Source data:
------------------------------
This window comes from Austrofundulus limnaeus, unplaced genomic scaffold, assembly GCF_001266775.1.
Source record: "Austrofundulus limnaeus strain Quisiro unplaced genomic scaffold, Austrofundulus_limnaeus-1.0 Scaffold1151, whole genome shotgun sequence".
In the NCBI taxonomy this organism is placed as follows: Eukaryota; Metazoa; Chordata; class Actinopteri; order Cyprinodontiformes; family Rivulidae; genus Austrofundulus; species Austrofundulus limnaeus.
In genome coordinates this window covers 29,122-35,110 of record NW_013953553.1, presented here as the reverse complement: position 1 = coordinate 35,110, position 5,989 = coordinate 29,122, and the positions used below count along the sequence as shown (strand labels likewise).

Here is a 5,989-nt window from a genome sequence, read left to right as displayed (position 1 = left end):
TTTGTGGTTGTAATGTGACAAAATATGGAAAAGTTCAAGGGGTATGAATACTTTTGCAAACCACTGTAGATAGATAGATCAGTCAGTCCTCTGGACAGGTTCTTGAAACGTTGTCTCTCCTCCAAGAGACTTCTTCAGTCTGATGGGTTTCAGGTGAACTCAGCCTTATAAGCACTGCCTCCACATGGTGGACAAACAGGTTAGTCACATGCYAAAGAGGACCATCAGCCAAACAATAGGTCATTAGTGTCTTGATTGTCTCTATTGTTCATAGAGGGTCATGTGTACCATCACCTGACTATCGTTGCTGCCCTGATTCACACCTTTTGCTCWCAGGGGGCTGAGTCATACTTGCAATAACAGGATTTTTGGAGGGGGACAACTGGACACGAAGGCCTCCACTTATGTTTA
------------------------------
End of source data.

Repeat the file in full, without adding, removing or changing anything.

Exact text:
This window comes from Austrofundulus limnaeus, unplaced genomic scaffold, assembly GCF_001266775.1.
Source record: "Austrofundulus limnaeus strain Quisiro unplaced genomic scaffold, Austrofundulus_limnaeus-1.0 Scaffold1151, whole genome shotgun sequence".
In the NCBI taxonomy this organism is placed as follows: Eukaryota; Metazoa; Chordata; class Actinopteri; order Cyprinodontiformes; family Rivulidae; genus Austrofundulus; species Austrofundulus limnaeus.
In genome coordinates this window covers 29,122-35,110 of record NW_013953553.1, presented here as the reverse complement: position 1 = coordinate 35,110, position 5,989 = coordinate 29,122, and the positions used below count along the sequence as shown (strand labels likewise).

Here is a 5,989-nt window from a genome sequence, read left to right as displayed (position 1 = left end):
TTTGTGGTTGTAATGTGACAAAATATGGAAAAGTTCAAGGGGTATGAATACTTTTGCAAACCACTGTAGATAGATAGATCAGTCAGTCCTCTGGACAGGTTCTTGAAACGTTGTCTCTCCTCCAAGAGACTTCTTCAGTCTGATGGGTTTCAGGTGAACTCAGCCTTATAAGCACTGCCTCCACATGGTGGACAAACAGGTTAGTCACATGCYAAAGAGGACCATCAGCCAAACAATAGGTCATTAGTGTCTTGATTGTCTCTATTGTTCATAGAGGGTCATGTGTACCATCACCTGACTATCGTTGCTGCCCTGATTCACACCTTTTGCTCWCAGGGGGCTGAGTCATACTTGCAATAACAGGATTTTTGGAGGGGGACAACTGGACACGAAGGCCTCCACTTATGTTTA